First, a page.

I have had the privilege of being collaborating with Xchyler Publishing Author, Alyson Grauer several times in the past and it is my pleasure to provide this review of her break out novel ‘On the Isle of Sound and Wonder’. An author of several published works of short fiction, Alyson take the next step in this long work and invites us in to a world woven with Shakespeare, magic, and steam.
On the Isle of Sound and Wonder (OISW) is, in a word, impressive.
From the very outset of the book you find yourself in an engaging world of magic and machines. Grauer leads you through the mystery of Mira’s peculiar past, and always toward the inevitable destiny one can’t help but anticipate with excitement.
The work is based around Shakespeare’s ‘The Tempest’, a work that I am not intimately familiar with. However, this novel stands quite well on its own two feet. Interwoven into the tale is a great deal of magic, and some rather fantastic creatures that complicate every step for Mira and her friends. On top of that, there is yet another layer of steampunk flavor where airships, automatons, and other instruments, classic to the genre, are applied to further enhance the unique style of the tale.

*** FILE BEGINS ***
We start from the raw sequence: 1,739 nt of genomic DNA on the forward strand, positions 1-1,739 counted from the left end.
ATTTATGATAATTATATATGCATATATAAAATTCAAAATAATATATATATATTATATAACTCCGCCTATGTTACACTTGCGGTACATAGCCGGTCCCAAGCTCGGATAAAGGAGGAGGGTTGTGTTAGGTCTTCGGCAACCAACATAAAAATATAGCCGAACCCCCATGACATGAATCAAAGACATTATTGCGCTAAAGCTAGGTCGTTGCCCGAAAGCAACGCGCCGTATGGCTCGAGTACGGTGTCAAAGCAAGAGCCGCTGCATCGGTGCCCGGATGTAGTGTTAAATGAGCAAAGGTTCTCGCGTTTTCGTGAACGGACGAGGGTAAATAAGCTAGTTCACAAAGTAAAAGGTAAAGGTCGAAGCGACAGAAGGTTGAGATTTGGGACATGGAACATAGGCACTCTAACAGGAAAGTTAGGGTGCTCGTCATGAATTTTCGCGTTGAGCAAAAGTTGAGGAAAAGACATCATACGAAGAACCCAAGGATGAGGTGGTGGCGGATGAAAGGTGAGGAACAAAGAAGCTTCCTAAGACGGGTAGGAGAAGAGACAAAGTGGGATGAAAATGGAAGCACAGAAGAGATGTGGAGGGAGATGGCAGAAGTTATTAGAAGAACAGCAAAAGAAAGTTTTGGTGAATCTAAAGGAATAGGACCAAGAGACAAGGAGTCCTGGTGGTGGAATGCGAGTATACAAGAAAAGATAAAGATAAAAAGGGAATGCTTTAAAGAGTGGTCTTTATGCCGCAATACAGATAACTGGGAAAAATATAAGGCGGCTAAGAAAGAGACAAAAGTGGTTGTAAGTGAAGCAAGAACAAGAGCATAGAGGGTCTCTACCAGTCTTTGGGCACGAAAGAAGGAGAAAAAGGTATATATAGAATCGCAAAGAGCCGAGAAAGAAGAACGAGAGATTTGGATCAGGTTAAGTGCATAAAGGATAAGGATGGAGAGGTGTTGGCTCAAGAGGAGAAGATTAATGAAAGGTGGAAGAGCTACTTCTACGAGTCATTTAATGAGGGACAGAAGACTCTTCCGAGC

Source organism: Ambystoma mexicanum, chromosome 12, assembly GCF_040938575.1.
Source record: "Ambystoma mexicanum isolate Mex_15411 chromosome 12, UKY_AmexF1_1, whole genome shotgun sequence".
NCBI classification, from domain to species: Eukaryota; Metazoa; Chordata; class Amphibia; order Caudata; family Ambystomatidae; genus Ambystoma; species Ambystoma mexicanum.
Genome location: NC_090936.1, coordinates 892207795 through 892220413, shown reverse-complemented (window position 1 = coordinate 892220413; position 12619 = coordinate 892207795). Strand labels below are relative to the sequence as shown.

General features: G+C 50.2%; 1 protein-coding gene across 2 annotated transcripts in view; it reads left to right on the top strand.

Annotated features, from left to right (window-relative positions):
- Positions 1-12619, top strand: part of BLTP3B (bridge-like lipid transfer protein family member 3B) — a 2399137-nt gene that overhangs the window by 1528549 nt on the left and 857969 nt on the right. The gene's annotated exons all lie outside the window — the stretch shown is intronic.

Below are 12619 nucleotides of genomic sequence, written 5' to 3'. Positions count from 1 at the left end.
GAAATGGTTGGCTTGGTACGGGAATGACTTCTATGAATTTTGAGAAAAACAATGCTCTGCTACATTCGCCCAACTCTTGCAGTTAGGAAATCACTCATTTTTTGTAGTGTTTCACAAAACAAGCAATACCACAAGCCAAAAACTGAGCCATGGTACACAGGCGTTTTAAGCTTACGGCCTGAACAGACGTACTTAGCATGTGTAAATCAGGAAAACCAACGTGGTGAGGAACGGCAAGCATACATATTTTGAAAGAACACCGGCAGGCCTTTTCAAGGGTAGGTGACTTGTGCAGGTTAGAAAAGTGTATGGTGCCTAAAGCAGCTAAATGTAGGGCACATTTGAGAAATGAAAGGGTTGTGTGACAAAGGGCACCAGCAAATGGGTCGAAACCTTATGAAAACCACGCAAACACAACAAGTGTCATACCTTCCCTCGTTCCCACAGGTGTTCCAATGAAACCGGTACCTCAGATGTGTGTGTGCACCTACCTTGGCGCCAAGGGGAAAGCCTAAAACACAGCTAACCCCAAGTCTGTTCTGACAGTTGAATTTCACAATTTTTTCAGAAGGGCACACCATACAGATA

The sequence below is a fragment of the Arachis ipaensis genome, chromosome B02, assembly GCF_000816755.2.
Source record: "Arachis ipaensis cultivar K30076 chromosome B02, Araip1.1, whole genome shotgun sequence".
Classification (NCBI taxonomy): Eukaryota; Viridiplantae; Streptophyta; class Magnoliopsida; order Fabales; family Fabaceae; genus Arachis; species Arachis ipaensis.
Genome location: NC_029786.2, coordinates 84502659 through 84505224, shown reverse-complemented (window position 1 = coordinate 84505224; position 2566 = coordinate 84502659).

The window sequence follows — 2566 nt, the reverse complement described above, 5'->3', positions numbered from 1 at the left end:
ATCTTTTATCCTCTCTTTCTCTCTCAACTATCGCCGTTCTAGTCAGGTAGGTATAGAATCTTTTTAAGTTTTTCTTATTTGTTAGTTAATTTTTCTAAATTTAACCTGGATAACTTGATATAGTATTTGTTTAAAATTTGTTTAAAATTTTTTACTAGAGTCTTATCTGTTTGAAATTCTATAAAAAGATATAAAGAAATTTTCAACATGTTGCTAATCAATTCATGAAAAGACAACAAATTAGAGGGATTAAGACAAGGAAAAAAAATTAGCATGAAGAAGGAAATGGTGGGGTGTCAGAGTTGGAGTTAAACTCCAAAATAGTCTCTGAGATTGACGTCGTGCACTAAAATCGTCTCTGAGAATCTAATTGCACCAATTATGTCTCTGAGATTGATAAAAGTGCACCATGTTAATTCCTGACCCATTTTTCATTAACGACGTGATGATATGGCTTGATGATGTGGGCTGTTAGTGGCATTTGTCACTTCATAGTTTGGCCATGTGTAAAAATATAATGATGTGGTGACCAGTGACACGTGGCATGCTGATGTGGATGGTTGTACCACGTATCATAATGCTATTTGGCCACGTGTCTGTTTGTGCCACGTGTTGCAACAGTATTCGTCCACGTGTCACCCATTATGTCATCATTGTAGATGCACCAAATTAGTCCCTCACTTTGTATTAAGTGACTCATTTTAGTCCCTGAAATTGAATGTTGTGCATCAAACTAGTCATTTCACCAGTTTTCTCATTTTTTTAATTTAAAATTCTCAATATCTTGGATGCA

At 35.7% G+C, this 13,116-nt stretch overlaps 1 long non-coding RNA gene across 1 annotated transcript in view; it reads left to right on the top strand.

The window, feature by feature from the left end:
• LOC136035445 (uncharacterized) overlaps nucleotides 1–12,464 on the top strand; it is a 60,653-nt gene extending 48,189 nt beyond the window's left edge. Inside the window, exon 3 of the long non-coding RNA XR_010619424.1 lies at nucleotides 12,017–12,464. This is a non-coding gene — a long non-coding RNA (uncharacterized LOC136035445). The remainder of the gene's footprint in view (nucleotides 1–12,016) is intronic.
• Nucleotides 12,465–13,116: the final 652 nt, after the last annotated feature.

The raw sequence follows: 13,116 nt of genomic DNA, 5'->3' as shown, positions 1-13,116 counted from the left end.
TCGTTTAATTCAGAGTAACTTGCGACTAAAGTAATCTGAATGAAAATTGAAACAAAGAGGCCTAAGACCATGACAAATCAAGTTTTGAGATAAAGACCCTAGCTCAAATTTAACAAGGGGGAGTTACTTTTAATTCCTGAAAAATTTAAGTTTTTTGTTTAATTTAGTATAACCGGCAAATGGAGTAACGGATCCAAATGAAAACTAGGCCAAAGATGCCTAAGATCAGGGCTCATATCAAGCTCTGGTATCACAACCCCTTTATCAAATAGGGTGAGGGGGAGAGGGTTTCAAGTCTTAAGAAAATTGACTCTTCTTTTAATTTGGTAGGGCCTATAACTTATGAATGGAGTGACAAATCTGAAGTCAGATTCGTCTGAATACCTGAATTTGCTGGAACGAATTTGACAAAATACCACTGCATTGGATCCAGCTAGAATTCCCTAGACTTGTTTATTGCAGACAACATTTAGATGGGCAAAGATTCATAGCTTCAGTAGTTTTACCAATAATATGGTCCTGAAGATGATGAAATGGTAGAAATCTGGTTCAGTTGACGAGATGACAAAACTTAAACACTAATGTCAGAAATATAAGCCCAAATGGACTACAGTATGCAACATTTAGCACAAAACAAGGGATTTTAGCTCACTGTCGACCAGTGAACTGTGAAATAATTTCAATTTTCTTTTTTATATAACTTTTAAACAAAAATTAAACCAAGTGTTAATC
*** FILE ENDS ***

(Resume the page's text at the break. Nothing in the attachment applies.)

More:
I’ve read a fair number of indie and breakout author novels. Miss Grauer really impressed me. Her world was vivid, her prose polished and engaging, and her characters were so well developed that you empathized even with the villains for the sake of the distraught back-stories that brought them to their sinister deeds. Most of the time, the book read like the work of a veteran author.
My favorite character’s were the monster Karuburan, and the wicked imp Aurael, though I was a little suspicious that his name was only one letter different from mine… The protagonist of the story is a true ‘strong female character’ if ever I saw one. She leads without either belittling, or emulating the opposite sex. Vulnerable and real, she does her acts of heroism simply because it is ‘the right thing to do’.
I won’t complain too much, since I collaborate with Miss Grauer occasionally, and you wouldn’t believe me anyway. All I will say is, while there are dirigibles and automatons aplenty I, was hoping the story would be more driven by steampunk. The major genre forces that drive the OISW are magic, which are great in themselves. However, I was hoping for something more steampunk motivated, like Grauer’s short story ‘Lavenza‘ where the plot is driven by the protagonists discovery that she is an automaton. It’s a petty stylistic preference really. My only other comment, and not even a complaint, is that the story, while never graphic or scandalous, has some elements that might be mature for very young readers. I will admit that I have an overly sensitive nature, and was really upset by some of the abuse the characters suffered, even if it was only evidenced in its repercussions.
I will certainly read OISW again, and that says a lot coming from someone with a long list of books waiting to be read! Take a read of OISW for yourself. I promise you won’t be disappointed!
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